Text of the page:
- Store enough drinking water to last for at least two weeks in case local water sources are unavailable.
- Check shutters on windows or purchase boards to fit windows.
- Find a place to secure outdoor objects such as lawn furniture, barbecue grills, trash cans and awnings.
- Place valuable papers and photographs in a water proof container and store them in a safe, dry spot such as a safety deposit box or safe.
- If you own a boat, moor it securely or move it to a safe area.
- Plan in advance where you will board your pets.
- Have a Disaster Supplies Kit
- Have at least one gallon of drinking water per family member for at least three days.
- Flashlight, battery-operated radio and a two week supply of batteries
- Extra cash: banking facilities may be out of service.
- Canned goods, dry food, and a manual can opener.
- First aid supplies, extra prescription medicines, eye glasses and hearing aid supplies if needed.
- Sanitary supplies.
- Supplies for people in your family with special needs such as infants, the elderly or people with physical limitations.
- Make copies of your valuable papers in case the originals are lost and store them in a waterproof container.
If Local Officials Advise You to Evacuate
Please follow directions of local officials. Remember, evacuation routes can be closed by high winds and water many hours before a hurricane or tropical storm makes landfall. Additionally rainfall and local drainage conditions can flood evacuation routes quickly. Listen to your local radio station for updated information.
As you evacuate:
Know where you are going and leave early.
Make sure you have a full fuel tank in your vehicle.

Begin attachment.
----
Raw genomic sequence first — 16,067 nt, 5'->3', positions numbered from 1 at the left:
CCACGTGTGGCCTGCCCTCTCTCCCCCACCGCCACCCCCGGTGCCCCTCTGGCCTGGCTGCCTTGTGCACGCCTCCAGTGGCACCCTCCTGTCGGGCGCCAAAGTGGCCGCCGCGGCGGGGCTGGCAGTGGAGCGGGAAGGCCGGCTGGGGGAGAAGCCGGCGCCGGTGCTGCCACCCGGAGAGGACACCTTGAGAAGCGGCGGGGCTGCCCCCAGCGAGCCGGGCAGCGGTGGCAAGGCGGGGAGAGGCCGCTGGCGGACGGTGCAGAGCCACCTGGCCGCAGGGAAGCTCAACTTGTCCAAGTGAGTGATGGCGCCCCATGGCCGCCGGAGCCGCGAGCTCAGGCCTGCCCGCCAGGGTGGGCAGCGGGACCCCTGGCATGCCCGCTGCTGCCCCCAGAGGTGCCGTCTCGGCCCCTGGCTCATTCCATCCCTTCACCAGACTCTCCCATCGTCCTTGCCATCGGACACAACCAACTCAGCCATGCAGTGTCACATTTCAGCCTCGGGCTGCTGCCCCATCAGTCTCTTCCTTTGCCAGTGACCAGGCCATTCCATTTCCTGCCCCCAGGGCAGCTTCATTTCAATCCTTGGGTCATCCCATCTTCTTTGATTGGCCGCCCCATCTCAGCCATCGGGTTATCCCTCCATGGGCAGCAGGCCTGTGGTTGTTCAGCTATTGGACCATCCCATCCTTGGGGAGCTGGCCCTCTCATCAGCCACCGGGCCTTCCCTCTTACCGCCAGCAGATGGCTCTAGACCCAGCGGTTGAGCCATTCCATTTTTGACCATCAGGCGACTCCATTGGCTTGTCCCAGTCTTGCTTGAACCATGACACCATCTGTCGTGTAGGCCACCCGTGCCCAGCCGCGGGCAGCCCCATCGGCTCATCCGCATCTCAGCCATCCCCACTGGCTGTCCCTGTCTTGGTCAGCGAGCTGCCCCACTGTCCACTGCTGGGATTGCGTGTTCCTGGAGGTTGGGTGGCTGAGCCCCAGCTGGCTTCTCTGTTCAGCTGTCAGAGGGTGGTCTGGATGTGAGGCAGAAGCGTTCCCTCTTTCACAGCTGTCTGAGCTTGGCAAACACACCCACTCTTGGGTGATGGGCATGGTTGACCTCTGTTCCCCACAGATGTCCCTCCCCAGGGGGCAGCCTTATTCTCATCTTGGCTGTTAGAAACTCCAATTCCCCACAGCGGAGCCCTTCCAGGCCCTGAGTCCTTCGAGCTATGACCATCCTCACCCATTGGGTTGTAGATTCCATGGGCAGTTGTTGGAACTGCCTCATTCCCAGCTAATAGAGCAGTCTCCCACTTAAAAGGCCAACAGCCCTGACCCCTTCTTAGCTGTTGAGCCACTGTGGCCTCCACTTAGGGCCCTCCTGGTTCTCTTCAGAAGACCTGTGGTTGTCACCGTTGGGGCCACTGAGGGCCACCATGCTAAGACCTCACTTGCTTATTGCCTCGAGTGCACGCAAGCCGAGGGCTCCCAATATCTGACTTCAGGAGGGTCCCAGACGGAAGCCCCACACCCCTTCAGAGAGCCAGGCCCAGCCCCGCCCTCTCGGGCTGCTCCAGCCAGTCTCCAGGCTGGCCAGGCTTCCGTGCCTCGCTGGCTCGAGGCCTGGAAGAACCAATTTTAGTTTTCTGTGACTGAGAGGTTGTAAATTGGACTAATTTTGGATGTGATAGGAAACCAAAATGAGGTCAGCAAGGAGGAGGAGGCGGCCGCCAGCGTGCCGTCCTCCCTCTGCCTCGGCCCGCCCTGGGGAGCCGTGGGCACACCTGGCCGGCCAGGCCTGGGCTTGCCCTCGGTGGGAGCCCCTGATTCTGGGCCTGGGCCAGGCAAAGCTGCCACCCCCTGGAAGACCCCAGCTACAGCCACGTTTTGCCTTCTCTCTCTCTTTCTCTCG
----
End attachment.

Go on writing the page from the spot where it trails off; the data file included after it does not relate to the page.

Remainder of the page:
Turn off gas, water, and electricity in your home.
Lock doors and windows, leave a note on the door indicating your destination, and identifying an out-of-area point of contact.
Take your disaster supply kit.
Keep important papers, including insurance forms, drivers licenses, property inventory, and medical information, with you at all times.
Remember, pets are not generally allowed in shelters. If you cannot make arrangements for them in a kennel, provide a comfortable area in your home with plenty of food and clean water.
After A Severe Tropical Storm or Hurricane
Stay out of disaster areas which could be dangerous and where your presence will interfere with essential rescue and recovery work. Do not drive unless you must. Roads should be left clear for emergency vehicles and debris removal equipment. Remember, debris-filled streets are dangerous.
Along the coast, soil may erode beneath pavement or bridge supports, which could collapse under the weight of a car. Be wary of inland flooding. Citizens returning home should expect the worst and take precautions to assure their safety.
Precautions to take when returning home
Do not use the telephone except for major emergencies.
Beware of loose or dangling power lines. Many lives are lost through electrocution.
Walk or drive cautiously. Watch out for snakes.
Do not use water until you receive word that it is safe. Eat only foods you are absolutely sure are safe. If power has been out, food that was refrigerated or frozen may not be safe to eat.
Don't light candles. Do not attempt to turn on utilities.
Be wary of dangerous or frightened animals.
Use care handling power tools, gas lanterns, generators and matches.
Call your insurance company to file a claim if your home is damaged, ask your insurance company for financial help.
Listen to local radio stations for official disaster relief information and instructions.
Most homeowner's insurance policies do NOT offer protection against flood losses. For information about flood insurance, call your local insurance agent, or call the National Flood Insurance Program at (800) 638-6620.